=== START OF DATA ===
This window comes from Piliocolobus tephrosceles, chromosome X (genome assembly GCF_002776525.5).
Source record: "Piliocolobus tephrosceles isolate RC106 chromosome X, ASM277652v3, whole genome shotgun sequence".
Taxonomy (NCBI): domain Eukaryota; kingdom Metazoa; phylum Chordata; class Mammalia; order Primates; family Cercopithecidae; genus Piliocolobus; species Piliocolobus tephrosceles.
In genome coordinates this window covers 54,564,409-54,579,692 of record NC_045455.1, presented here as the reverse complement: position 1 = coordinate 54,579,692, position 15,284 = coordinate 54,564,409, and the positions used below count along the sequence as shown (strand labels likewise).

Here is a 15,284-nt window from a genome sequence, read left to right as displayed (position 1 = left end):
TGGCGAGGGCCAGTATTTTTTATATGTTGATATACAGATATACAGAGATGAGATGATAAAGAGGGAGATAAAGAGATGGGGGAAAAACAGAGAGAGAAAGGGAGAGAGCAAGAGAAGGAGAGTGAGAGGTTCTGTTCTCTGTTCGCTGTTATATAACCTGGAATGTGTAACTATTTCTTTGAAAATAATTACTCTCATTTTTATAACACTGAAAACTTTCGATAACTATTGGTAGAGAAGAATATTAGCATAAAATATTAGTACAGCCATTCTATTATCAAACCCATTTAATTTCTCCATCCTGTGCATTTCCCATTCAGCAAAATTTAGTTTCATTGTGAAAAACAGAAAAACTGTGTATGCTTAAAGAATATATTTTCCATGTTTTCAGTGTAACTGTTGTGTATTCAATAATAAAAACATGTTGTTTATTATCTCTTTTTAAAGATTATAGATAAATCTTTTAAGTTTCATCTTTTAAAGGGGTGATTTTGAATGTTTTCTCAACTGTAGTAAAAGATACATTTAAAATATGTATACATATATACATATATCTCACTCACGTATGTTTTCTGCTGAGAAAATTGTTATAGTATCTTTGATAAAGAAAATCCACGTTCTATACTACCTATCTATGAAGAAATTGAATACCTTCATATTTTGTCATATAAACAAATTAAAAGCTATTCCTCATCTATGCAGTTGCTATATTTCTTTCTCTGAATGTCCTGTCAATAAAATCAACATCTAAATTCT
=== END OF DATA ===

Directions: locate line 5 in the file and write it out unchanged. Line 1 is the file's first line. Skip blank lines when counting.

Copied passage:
Here is a 15,284-nt window from a genome sequence, read left to right as displayed (position 1 = left end):